When wine ferments, it produces gasses that stretch the wineskins. New leather can expand, but older leather loses its flexibility. New wine in old wineskins would crack the leather, causing the wine to spill out. The truth of Jesus as Savior could not be contained within the former confines of self-righteous, pharisaical religion. The old, dead way was too dried up and unresponsive to carry the fresh message of salvation in Jesus Christ to the world. God would use His church to accomplish the goal.

In Jesus’ life, wine served to demonstrate His glory, as seen in Christ’s first miracle of turning water into wine at the wedding in Cana (John 2:1–12). This miracle also signaled that Israel’s Messiah would bring joy and blessing to His people.

According to some Bible scholars, the wine of the New Testament was diluted with water, which may have been accurate in specific uses. But wine had to have been strong enough to intoxicate for the apostle Paul to warn, “Do not get drunk on wine, which leads to debauchery. Instead, be filled with the Spirit” (Ephesians 5:1, NIV).

Sometimes wine was mixed with spices like myrrh as an anesthetic (Mark 15:23). Drinking wine was also recommended to relieve the wounded or sick (Proverbs 31:6; Matthew 27:34). The apostle Paul instructed his young protégé, Timothy, “Don’t drink only water. You ought to drink a little wine for the sake of your stomach because you are sick so often” (1 Timothy 5:23, NLT).

Wine and the Last Supper

When Jesus Christ commemorated the Last Supper with His disciples, He used wine to represent His blood which would be poured out in sacrifice for the sins of the world through His suffering and death on the cross (Matthew 26:27–28; Mark 14:23–24; Luke 22:20). Everyone who remembers His death and looks forward to His return partakes in the new covenant confirmed with His blood (1 Corinthians 11:25). When Jesus Christ comes again, they will join Him in a great celebratory feast (Mark 14:25; Matthew 26:29; Luke 22:28–30; 1 Corinthians 11:26).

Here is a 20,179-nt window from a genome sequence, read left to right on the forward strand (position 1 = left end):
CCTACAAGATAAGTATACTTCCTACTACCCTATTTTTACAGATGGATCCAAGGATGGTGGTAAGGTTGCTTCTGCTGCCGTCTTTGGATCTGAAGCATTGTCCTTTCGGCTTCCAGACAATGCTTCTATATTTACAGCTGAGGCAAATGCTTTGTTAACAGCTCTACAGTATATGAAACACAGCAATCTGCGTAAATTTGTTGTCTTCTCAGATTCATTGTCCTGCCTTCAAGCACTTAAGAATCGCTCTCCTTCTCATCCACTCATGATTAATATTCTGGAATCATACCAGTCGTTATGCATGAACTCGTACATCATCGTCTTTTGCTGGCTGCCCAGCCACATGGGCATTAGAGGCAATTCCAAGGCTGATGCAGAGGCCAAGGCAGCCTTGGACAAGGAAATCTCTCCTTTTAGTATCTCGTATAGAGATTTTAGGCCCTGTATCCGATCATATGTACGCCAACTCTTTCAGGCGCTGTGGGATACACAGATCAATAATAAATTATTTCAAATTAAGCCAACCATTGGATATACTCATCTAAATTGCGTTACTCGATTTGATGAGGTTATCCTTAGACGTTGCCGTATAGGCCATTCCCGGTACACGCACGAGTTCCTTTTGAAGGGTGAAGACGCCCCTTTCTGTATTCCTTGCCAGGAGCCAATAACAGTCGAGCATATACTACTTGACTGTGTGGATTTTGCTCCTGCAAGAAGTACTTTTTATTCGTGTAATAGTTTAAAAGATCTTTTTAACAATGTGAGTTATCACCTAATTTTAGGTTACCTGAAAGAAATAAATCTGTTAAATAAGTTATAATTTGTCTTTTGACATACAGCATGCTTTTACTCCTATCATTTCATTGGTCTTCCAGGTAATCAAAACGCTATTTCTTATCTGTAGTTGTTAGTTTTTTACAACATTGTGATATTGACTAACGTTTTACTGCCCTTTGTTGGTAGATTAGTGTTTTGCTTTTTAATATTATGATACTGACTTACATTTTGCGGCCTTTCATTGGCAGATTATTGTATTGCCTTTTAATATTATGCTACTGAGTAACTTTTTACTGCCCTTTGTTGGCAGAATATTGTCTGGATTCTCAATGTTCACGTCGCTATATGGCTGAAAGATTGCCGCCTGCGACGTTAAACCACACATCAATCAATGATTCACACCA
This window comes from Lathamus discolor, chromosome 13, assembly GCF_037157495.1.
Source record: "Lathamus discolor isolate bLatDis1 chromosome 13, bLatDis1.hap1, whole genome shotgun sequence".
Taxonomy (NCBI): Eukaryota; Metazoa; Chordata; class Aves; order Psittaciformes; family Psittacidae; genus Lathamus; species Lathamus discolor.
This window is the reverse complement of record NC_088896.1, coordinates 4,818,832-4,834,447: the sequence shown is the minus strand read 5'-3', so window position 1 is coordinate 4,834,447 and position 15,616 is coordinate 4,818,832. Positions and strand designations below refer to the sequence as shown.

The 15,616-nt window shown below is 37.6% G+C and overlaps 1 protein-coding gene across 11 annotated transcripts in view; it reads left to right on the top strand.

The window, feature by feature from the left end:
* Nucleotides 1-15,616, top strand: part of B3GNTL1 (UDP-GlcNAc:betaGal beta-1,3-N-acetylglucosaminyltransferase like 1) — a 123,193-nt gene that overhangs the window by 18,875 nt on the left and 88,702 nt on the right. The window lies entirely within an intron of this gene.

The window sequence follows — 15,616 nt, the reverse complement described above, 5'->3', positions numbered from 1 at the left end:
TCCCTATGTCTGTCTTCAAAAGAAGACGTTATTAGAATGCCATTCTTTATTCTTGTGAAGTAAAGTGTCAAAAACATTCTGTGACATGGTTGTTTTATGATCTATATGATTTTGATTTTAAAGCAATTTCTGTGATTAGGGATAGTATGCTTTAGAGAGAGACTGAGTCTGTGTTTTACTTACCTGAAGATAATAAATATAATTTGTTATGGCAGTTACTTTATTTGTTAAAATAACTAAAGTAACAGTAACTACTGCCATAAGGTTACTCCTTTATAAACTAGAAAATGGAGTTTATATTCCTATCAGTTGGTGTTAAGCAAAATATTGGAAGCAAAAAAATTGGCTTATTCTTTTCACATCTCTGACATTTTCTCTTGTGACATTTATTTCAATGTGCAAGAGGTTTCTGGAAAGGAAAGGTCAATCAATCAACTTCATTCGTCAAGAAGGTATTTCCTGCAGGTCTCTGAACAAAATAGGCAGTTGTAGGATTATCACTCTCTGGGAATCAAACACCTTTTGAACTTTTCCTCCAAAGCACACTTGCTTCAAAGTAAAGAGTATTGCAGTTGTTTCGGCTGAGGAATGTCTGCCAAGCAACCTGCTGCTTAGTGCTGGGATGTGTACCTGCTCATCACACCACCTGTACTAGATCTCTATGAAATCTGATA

Today, the Christian Church continues to celebrate the Lord’s Supper as He commanded. In many traditions, including the Catholic Church, fermented wine is used in the sacrament. Most Protestant denominations now serve grape juice. (Nothing in the Bible commands or forbids using fermented wine in Communion.)

Differing theological views exist regarding the elements of bread and wine in Communion. The “real presence” view believes that Jesus Christ’s body and blood are physically present in the bread and wine during the Lord’s Supper. The Roman Catholic position holds that once the priest has blessed and consecrated the wine and the bread, the body and blood of Christ become literally present. The wine transforms into Jesus’ blood, and the bread becomes His body. This change process is known as transubstantiation. A slightly different view believes Jesus is genuinely present, but not physically.

Another view is that Jesus is present in a spiritual sense, but not literally in the elements. Reformed churches of the Calvinist view take this position. Finally, the “memorial” view accepts that the elements do not change into the body and blood but instead function as symbols, representing Christ’s body and blood, in memory of the Lord’s enduring sacrifice. Christians who hold this position believe Jesus was speaking in figurative language at the Last Supper to teach spiritual truth. Drinking His blood is a symbolic action that represents receiving Christ wholly into one's life and not holding anything back.  

Wine factors richly throughout the biblical narrative. Its value is identified in agricultural and economic industries as well as in bringing gladness to people’s hearts. Simultaneously, the Bible warns against excessive drinking of wine and even advocates for total abstinence in some situations (Leviticus 10:9; Judges 13:2–7; Luke 1:11–17; Luke 7:33).


  • Wine. The Lexham Bible Dictionary.
  • Wine. Holman Treasury of Key Bible Words (p. 207).
  • Wine, Wine Press. The International Standard Bible Encyclopaedia (Vols. 1–5, p. 3087).
  • Wine, Wine Press. Dictionary of Bible Themes: The Accessible and Comprehensive Tool for Topical Studies
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Fairchild, Mary. "Is There Wine in the Bible?" Learn Religions, Feb. 28, 2022, Fairchild, Mary. (2022, February 28). Is There Wine in the Bible? Retrieved from Fairchild, Mary. "Is There Wine in the Bible?" Learn Religions. (accessed June 2, 2023).